VanFleet, who pays close attention to student-debt developments, said he'd heard rave reviews about SAVE from multiple sources. He wondered whether he should switch.
Besides, his PAYE repayment plan is being phased out, so VanFleet wasn't sure that he even had the option to stick with it. He learned later that anyone already in the program may remain, but if they leave, they cannot return.
What to do? When figuring out something as complex as how to pay off $211,613 in debt, plus unpaid interest of $22,336, over the next one to two decades, calculations on the back of a napkin won't suffice. VanFleet turned to a free student loan repayment simulator provided by the VIN Foundation.
The answer: VanFleet would do better with PAYE than SAVE, saving some $16,000 over the long run, even after taxes. Why? Mostly because he'd reach forgiveness earlier — in 14 years rather than 19.
Should VanFleet's financial situation change markedly — and it may well, because he and his wife are planning to open their own practice next year, and they have a second child on the way — he said he'll run a fresh simulation to see whether the guidance changes.
For now, his direction is clear. For other borrowers in PAYE, the decision to stay or switch is harder, Bartels said. Those are people who may appear to benefit from the lower monthly payments afforded by SAVE but who, depending on forgiveness count and changes to their future income and family specifics, could do better under PAYE by reaching forgiveness earlier.
The dilemma for such borrowers — generally, people who have been in repayment for around 10 years — is that they must make a decision that depends on their future income, which they have no way of knowing, Bartels said, calling the decision "nerve-wracking."
In the absence of crystal balls, Bartels said the choice comes down to: "Do you want to be done five years earlier or do you want to not see your balance grow with interest, have a lower monthly payment and have more certainty on the amount that's forgiven?"
A Public Service Loan Forgiveness twist
Dr. Kelly Hunter faces a nerve-wracking decision of a different kind. An employee at the U.S. Department of Agriculture since 2015, she is working toward forgiveness in 2025 of the balance of her $215,000 veterinary school loan under PSLF.
(Hunter is a pseudonym for the borrower, who asked not to be identified in order to protect her financial privacy.)
Following veterinary school, Hunter borrowed $30,000 to pursue a master's in public health. As a result, she has two separate loans, the bigger of the two being closer to reaching forgiveness.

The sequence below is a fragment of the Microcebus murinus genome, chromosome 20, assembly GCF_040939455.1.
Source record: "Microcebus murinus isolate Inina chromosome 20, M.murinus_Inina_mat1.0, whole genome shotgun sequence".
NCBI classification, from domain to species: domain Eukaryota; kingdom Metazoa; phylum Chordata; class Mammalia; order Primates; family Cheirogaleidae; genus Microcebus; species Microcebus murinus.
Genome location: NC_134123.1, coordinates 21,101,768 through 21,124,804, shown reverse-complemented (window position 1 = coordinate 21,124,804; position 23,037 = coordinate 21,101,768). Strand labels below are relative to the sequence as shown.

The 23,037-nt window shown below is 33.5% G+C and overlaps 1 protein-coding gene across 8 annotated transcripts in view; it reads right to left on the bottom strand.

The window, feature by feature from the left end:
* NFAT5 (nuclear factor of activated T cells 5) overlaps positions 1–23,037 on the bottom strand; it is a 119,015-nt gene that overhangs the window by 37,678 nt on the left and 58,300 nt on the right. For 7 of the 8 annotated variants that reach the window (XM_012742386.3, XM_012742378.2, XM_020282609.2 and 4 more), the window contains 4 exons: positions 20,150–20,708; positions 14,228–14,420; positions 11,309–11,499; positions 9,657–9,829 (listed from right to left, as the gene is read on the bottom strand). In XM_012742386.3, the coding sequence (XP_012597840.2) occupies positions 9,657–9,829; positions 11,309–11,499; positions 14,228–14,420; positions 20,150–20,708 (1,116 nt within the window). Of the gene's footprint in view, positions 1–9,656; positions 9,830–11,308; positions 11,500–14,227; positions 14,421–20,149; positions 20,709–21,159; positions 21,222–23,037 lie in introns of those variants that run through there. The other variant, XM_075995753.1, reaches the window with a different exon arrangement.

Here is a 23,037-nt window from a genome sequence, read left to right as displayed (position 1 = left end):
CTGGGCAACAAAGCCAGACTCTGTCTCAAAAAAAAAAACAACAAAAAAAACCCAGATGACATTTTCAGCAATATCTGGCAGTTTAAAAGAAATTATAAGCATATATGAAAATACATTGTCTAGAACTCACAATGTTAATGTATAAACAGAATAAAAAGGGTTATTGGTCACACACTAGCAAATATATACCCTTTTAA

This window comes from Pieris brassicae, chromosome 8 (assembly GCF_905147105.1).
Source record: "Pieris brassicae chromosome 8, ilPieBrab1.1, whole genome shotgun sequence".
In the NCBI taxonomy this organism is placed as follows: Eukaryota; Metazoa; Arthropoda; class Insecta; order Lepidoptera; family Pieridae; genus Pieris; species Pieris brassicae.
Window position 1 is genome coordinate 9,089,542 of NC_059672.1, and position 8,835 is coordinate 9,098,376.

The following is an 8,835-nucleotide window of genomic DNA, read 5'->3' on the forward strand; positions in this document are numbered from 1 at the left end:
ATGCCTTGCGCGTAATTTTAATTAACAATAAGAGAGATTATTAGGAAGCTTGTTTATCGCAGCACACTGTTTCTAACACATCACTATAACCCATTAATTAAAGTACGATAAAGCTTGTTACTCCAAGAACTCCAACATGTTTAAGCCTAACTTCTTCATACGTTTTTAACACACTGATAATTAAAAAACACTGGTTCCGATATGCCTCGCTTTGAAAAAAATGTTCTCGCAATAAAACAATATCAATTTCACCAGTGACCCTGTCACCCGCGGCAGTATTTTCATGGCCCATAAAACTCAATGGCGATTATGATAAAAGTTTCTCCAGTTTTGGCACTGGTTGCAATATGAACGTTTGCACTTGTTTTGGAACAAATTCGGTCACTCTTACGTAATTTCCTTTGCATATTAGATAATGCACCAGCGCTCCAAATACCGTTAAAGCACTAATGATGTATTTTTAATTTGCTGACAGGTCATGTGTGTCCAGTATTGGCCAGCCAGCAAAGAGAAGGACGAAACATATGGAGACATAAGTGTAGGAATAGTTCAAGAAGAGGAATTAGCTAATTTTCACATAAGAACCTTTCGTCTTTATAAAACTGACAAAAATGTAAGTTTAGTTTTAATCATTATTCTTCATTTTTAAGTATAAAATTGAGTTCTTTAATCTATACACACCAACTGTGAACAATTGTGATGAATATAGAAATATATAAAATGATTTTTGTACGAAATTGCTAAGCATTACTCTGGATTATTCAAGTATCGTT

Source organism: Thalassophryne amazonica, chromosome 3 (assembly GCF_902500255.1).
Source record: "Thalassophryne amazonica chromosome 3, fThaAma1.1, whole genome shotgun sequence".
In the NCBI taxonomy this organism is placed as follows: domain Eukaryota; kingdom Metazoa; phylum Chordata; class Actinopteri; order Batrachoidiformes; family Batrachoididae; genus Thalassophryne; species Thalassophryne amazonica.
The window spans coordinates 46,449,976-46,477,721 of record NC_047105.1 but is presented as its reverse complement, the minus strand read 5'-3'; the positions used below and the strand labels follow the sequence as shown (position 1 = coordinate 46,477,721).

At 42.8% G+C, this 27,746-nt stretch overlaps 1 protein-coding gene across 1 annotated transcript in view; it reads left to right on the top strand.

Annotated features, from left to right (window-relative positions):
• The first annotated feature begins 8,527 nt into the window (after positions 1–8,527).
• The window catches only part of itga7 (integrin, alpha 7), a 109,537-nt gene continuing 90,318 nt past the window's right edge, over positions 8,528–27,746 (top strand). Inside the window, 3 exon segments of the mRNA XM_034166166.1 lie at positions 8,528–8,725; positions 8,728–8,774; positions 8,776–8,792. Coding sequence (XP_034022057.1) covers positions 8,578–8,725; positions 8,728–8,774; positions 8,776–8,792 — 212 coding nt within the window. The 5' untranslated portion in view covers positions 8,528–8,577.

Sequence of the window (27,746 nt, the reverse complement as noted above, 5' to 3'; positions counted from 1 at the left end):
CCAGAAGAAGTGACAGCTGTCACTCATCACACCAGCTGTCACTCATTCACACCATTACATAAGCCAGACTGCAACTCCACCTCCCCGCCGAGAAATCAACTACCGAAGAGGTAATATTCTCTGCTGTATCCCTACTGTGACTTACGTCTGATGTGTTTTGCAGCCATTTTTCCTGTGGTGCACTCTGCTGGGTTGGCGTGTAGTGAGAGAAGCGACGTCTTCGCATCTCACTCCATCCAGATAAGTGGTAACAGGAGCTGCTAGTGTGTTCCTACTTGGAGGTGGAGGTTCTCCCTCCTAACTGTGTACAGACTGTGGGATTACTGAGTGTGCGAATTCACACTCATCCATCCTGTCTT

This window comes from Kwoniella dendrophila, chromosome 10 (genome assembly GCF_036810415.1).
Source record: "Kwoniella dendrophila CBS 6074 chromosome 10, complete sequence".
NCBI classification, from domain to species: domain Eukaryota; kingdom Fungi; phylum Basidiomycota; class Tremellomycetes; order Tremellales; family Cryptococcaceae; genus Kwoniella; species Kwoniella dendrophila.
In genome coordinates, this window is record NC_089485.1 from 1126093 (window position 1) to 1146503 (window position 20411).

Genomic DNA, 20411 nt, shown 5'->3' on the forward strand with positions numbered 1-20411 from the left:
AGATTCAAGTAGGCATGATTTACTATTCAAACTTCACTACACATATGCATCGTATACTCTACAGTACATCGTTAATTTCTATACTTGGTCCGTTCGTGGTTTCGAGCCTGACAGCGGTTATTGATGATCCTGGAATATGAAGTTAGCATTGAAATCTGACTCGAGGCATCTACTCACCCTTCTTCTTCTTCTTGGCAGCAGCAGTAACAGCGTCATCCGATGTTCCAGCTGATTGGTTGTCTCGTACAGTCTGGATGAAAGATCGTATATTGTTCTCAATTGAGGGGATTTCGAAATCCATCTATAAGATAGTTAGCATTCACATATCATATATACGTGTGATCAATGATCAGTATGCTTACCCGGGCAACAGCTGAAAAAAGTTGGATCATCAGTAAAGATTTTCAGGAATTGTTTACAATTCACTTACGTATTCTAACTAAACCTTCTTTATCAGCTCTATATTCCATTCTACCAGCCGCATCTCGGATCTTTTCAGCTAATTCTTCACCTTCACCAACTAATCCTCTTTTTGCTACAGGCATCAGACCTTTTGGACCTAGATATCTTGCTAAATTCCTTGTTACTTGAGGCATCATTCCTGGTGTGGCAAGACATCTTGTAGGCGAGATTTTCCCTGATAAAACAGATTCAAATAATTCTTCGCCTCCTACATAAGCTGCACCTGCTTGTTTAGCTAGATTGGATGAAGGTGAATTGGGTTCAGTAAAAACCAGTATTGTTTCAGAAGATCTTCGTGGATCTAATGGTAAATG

Bartels advised Hunter that if she consolidates, her master's-degree loan would be put on the same forgiveness clock as her veterinary school loan.
If she doesn't consolidate, Bartels said, Hunter will likely end up paying off the $30,000 master's-degree loan in full rather than having a forgiven balance, since the sum is relatively small. In other words, consolidating would save her a good chunk of that $30,000 and maybe more.
So what's the quandary? According to the Department of Education, "borrowers who consolidate will have their PSLF counts temporarily reset to zero, and those counts will begin adjusting in Fall 2023."
Even though it's temporary, the "reset to zero" part seriously rattles Hunter.
"To see your payment count go down to zero, that may give me a coronary," she said.
Arduous experience managing her loans and getting on track with PSLF makes her wary. Right now, she's credited with 96 of the needed 120 months in repayment to reach forgiveness on her veterinary school loans.
"That 96 has been hard earned with blood, sweat and tears, including so so so many hours on the phone with FedLoan Servicing and a FOIA request to boot," she told Bartels on a VIN message board, speaking of her former loan servicer and having to resort to a Freedom of Information Act request to obtain her payment record from the federal government. "It has taken me years to get the count correct on my vet school loans. I am going to be honest — I am scared to mess with that."
Hunter told VIN News that the records she received filled 974 pages that she had to dig through for documentation of her PSLF qualifying payments to show the loan servicer.
Another thing that gives her pause is the prospect of legal challenges attempting to stop the federal government from forgiving loans through the count adjustment. One such challenge was dismissed last month, but she worries more will follow.
"That's why it makes me really nervous," she said. "If this gets shot down in a lawsuit, I don't want to go back to zero when I'm eight years in."
For now, her plan is to sit tight and watch events unfold. "If everything stays the same with the one-time count adjustment, I will consolidate," she said, "but it'll be later in the year."